While you’re busily dealing with the serial killer in your midst the lives of those around you change beyond recognition too. There can be fear, disbelief, denial, anger, sadness, you name it there’s probably a (negative) emotion family and friends have been through. When relationships go off the rails – and is it any surprise when extreme circumstances push people beyond their limits? – it seems to be another signal for the serial killer to sharpen its knives. “By analyzing data collected between 1973 and 2004 for 3.79 million cancer patients, researchers found that, 10 years after diagnosis, survival rates for people who were separated at the time of diagnosis was just 64% of that for married patients. A decade after a cancer diagnosis, the survival rate among married patients was 57.5%, while, among separated patients, it was just 36.8%. The dramatic difference led researchers to believe that the severe emotional toll of separation might effectively cripple patients’ immune systems.” (http://healthland.time.com/2009/08/24/love-life-can-influence-cancer-survival-rates/#ixzz2SgguwVHhhttp://healthland.time.com/2009/08/24/love-life-can-influence-cancer-survival-rates/).

Irrespective of partnership status, the importance of a strong social network is now coming to light yet months or years of medical interventions, a complete lifestyle shake-up, loss of confidence and enforced isolation during some treatment regimes can all make the basic fabric of  life very difficult to sustain. Social networks are, it would seem, another predictor of outcome. (http://www.huffingtonpost.com/2012/11/13/breast-cancer-study-strong-social-ties-improve-survival_n_2122697.html)

If someone had told me that sometime in my late thirties a genetic malfunction or signalling pathway error would result in the discovery of aggressive breast cancer aged 42 would I have lived my life differently thus far? The simple answer is yes.

  • Instead of accepting the popular belief that few cancers are genetic and my abominable family history was all coincidence I’d have insisted on the mastectomy I asked about and was persuaded against in 1997.
  • As selfish as it may sound I’d have spent more time taking care of myself instead of working myself to a cinder in a number of thankless jobs for far too many impossible customers.
  • I’d have stayed at home more rather than working relentlessly while my son was growing up simply because I felt compelled to provide for us and fell into the role of mother, sole wage earner and household doer of all things great and small for the past 21 years.
  • I’d have thought more carefully about who to take care of, where my support was genuinely valued and whether some reciprocal care might come in return should I need it. Sometimes even the strongest and most independent need a little help.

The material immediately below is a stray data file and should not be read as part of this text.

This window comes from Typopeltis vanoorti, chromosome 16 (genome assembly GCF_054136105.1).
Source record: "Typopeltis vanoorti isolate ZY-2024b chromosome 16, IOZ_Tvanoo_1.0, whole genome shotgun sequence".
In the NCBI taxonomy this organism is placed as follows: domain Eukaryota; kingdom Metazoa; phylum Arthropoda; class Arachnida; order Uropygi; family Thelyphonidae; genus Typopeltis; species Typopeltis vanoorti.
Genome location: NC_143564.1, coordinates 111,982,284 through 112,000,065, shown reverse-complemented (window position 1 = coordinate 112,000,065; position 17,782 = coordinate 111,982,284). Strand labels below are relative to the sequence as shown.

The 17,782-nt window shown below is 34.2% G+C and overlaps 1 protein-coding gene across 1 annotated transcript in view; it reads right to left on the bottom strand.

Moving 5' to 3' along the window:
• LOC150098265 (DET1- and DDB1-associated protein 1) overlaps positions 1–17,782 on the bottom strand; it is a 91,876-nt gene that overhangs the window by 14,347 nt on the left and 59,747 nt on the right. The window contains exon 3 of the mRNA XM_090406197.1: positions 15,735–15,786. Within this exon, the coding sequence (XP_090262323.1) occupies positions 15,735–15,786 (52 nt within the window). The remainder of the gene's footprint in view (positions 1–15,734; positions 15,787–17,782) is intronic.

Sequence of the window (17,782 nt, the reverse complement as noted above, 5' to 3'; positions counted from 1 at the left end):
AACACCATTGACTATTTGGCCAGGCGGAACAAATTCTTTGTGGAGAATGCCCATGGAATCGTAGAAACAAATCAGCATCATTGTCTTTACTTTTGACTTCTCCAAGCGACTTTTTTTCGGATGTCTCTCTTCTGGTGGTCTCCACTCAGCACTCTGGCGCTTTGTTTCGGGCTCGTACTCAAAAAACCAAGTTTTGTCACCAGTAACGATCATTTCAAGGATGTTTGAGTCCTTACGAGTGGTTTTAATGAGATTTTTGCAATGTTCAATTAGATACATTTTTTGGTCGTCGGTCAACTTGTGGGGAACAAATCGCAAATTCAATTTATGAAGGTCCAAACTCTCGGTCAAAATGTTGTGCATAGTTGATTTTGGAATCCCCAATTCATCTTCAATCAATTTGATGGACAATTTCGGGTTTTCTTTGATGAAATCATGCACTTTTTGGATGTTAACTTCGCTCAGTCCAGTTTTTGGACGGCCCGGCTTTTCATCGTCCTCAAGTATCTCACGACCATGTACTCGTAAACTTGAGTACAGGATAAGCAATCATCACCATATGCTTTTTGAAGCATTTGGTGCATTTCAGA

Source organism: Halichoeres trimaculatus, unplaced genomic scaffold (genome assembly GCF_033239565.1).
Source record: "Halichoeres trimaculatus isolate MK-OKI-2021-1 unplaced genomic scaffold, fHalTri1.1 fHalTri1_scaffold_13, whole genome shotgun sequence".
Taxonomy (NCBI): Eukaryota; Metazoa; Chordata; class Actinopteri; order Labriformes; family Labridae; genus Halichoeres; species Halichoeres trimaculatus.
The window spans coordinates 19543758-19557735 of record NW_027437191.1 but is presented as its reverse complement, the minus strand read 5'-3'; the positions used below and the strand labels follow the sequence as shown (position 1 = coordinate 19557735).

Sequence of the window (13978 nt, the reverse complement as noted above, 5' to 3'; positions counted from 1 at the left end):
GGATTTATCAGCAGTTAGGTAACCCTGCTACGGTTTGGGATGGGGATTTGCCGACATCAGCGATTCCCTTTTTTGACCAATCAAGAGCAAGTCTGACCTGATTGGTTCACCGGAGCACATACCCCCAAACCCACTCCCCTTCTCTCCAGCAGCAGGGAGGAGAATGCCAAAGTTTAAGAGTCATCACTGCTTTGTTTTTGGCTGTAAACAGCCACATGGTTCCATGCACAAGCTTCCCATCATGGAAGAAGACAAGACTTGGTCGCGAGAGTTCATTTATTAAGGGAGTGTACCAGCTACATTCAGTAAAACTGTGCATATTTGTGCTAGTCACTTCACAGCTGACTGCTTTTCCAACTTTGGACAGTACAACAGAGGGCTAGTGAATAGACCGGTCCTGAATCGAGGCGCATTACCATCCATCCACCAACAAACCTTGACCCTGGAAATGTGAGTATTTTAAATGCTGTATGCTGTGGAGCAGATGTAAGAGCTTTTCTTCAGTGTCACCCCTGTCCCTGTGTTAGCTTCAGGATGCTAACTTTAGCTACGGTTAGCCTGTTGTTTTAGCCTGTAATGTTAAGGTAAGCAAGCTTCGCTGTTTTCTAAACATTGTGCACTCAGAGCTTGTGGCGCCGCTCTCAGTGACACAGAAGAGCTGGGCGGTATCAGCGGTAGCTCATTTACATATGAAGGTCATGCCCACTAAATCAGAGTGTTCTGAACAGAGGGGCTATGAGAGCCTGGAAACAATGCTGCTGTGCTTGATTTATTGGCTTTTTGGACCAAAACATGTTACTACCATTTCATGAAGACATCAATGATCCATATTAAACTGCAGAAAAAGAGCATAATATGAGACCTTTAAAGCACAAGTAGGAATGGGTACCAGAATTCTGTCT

Hindsight. A wonderful thing but always too late. Do I regret my previous choices? No, not really. Theres no point crying over spilt milk as the saying goes even if, as per my case, the spillage is big as the Atlantic Ocean.

Has the way I think about my life and what I do with rest of it changed? Yes, most definitely.

While I’d like to say the changes are all for the better, I’m not sure that’s true. Being as giving as possible, worrying more about others than myself, supporting them before securing my own well being – these all feel like positive traits to me. Yet I’m having to rethink them, tone them down to create space to consider myself and my own needs more. Is this going to make me a bad or selfish person? I don’t know.

A year ago I’d have chastised myself for these changes; I’d have cared if other people thought I was bad or selfish. Today I don’t because I’m the one fighting for my life, it’s taking every resource at my disposal and that may not prove to be enough. Today my life is full of ghosts. Whispers of  places I used to go, people I used to see, things I used to enjoy but can no longer do. As with all ghost there’s a melancholy that goes along with them because they hint of a life more ordinary, less complicated and free from the shadow of a serial killer named cancer. Today my life is the place where physical endurance is only the tip of the iceberg. Fasten your seat-belts because relentless turbulence is the only thing that’s guaranteed. By the way,  Welcome to Cancerland.

cancer 2011

cancer 2011 (Photo credit: mike r baker)

In and out of multiple lives

Do you know what makes life confusing? It’s when you can’t determine if things are signs for you to give up or simply a test to see if you can hold on longer.”

Some strange things have happened in the last couple of days.  It started with the train. The train is late more often than not and sometimes cancelled all together. I’ve taken to holding my breath in anticipation each time I hear an automated statement that begins “we are sorry to announce that ….”   There was an announcement, two in fact, but they were for other trains. My train wasn’t late and it left me confused, possibly in a state of shock. The people whose trains were delayed weren’t surprised. Isn’t it strange how we come to expect  chaos, get confused if it doesn’t happen and sigh with boredom when it does.

Next there was the taxi. I used to work in Arcueil just south of Paris where I experienced a whole new realm of taxi drivers including those who point-blank refused to venture beyond the periphique. Although I developed a taste for French food, my taxi experiences were of dubious quality and left me with an aversion to this form to transport for several years.  My recent taxi encounter proved to be a revelation. Not because the driver shrugged, huffed or looked generally grumpy but because he asked about my headscarf.